Using T-Mobile on the Nexus 4, I got up to 6.51 Mbps down at Mashable’s offices in Manhattan — compared with over 30 Mbps on Verizon LTE on my iPhone 5. The LG Optimus G on AT&T showed speeds nearing 40 Mbps in our offices (AT&T has better signal here).
From a practical standpoint, the difference is really apparent when in areas without Wi-Fi. On the Nexus 4, streaming video from Hulu Plus or Netflix is choppy, video conferencing is a non-starter and transferring photos to Dropbox or Google Drive takes a lot more time.
Android chief Andy Rubin explained the decision to forgo LTE on the Nexus 4 to The Verge, calling it “a tactical issue.” On the technical end, there are challenges for Google with building a phone that can support the various flavors of LTE — not to mention the impact on battery life.
The bigger, more pressing issue, however, is control. In essence, to get LTE on the Nexus 4, Google would need to make compromises with carriers, especially regarding software and software updates. Releasing a non-LTE device and sticking with unlocked HSPA+ means that Google can keep its OS the way it wants and not have to deal with some of the issues that plagued the Galaxy Nexus on Verizon — including lack of support for Google Wallet, slower Android updates and more.
Perhaps if the Nexus line had been more successful in the past, Google would have more leverage with carriers. By omitting LTE, however, for whatever reason, customers lose. It also immediately takes the device out of contention for everyone except for T-Mobile customers.
Apple was criticized for not releasing the iPhone 4S with LTE in 2011 — and this was before AT&T’s network was fully rolled out and before Verizon expanded its footprint. It’s almost 2013. Releasing a phone without LTE — especially a “flagship” phone — is inexcusable.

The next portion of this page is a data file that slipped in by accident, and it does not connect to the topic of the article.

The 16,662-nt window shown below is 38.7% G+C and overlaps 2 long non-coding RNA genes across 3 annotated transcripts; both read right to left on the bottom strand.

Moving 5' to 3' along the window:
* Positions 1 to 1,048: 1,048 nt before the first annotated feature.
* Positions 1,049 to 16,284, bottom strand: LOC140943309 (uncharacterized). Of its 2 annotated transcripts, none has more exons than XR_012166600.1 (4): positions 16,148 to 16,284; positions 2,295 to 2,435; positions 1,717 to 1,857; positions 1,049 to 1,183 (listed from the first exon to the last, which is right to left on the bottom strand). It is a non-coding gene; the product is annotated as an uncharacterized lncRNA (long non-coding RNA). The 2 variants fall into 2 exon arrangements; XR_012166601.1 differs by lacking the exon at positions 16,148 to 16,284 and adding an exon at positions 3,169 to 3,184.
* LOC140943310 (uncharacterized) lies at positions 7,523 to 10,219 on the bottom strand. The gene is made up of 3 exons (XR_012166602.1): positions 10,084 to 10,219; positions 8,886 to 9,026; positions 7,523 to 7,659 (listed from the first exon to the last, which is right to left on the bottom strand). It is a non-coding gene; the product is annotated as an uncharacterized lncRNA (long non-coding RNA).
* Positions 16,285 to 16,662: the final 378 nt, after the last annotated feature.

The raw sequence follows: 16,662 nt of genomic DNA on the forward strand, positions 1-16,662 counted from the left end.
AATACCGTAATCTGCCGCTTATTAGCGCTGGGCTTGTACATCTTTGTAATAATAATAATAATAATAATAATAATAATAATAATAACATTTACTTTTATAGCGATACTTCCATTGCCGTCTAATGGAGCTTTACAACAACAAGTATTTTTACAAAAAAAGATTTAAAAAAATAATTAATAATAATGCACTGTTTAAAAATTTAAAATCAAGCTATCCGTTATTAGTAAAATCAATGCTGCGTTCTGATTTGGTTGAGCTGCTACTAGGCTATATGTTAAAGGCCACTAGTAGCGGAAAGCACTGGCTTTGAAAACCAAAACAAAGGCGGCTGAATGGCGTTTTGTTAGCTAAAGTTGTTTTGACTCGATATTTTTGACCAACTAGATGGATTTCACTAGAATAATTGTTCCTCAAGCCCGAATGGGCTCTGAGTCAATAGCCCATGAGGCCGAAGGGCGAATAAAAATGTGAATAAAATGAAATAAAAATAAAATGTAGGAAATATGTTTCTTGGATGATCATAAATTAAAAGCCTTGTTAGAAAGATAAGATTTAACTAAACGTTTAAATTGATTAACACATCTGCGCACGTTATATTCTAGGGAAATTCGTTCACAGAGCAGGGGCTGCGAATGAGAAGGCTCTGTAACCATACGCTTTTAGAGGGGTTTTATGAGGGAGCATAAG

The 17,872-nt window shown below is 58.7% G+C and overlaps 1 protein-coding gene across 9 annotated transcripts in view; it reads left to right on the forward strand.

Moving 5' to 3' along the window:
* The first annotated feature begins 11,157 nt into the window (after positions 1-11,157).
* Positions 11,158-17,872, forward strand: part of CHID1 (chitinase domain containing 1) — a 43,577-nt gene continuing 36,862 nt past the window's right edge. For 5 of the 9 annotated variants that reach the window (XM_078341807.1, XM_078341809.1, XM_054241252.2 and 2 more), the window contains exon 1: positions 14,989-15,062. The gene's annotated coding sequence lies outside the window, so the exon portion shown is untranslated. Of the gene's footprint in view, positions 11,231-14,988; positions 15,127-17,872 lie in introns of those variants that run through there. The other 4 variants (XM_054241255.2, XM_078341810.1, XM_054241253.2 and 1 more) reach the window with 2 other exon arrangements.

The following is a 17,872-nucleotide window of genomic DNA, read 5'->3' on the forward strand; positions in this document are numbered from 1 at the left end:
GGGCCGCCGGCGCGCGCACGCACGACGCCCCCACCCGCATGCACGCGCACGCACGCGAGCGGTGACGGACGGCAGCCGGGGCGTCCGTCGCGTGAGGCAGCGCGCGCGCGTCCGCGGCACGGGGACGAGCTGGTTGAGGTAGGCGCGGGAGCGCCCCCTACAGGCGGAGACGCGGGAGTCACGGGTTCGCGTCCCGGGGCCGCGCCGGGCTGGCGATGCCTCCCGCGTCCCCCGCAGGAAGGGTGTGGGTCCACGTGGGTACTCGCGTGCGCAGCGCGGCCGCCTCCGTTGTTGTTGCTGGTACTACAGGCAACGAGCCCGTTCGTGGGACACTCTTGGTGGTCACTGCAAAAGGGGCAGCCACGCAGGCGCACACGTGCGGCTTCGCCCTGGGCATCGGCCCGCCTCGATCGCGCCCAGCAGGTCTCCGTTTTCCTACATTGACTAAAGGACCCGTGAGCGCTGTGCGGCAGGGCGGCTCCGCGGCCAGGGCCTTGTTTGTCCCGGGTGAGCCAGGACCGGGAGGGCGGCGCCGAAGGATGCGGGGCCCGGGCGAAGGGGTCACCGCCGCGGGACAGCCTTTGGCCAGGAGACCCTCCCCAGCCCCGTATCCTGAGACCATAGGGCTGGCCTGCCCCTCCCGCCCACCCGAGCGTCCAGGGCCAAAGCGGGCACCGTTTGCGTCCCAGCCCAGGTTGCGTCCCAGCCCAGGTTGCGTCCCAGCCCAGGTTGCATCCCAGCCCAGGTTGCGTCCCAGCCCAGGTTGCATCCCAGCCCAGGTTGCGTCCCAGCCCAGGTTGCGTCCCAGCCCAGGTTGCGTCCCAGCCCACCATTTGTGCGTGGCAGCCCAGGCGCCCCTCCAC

The lack of LTE may matter less overseas — for now — but it’s still hard to recommend buying a phone that won’t work with the new networks when similar phones (including LG’s Optimus G) are available with LTE support.
Who Is This For?
Using the Nexus 4, the one issue I kept coming back to over and over again was, “who is this phone for?”
From a pure technical level, the phone has some of the best specs in the Android space. It doesn’t shift the bar for Android the same way the Nexus One and the Nexus S did, but it’s a very compelling device, LTE issues aside.
However, by shipping without LTE and subsidized pricing only with the smallest national carrier, Google has ensured that the Nexus 4 will not be a blockbuster success in the United States.
So who is it for? Most Android users aren’t swayed by the “pureness” of the Nexus experience and those that are would just install stock Android on the device of their choice anyway.
The no-contract price on the Nexus 4 — $299 for 8GB, $349 for 16GB — is great for the user looking for an unlocked device, but the lack of LTE still leads me to believe that the Nexus 4 is destined to be a developer-only device.
The Nexus 4 is a good device. The reality, however, in 2012 is that being a good Android device is no longer enough. Right now, consumers have tons of good to great Android devices to choose from on a plethora of carriers.
The pure Android experience might have been enough to edge the Nexus line over the competition in years past, but without LTE, it’s much harder to do.
My advice: If you’re tech savvy and committed to getting the Nexus 4 experience but on LTE, consider LG’s Optimus G. It has the near-identical hardware specs. Pop a new ROM on it and enjoy a Nexus 4 the way it should have been.
For everyone else, Samsung’s Galaxy S III remains the leading Android device available on all carriers.
The Nexus 4 will be available on Nov. 13, 2012.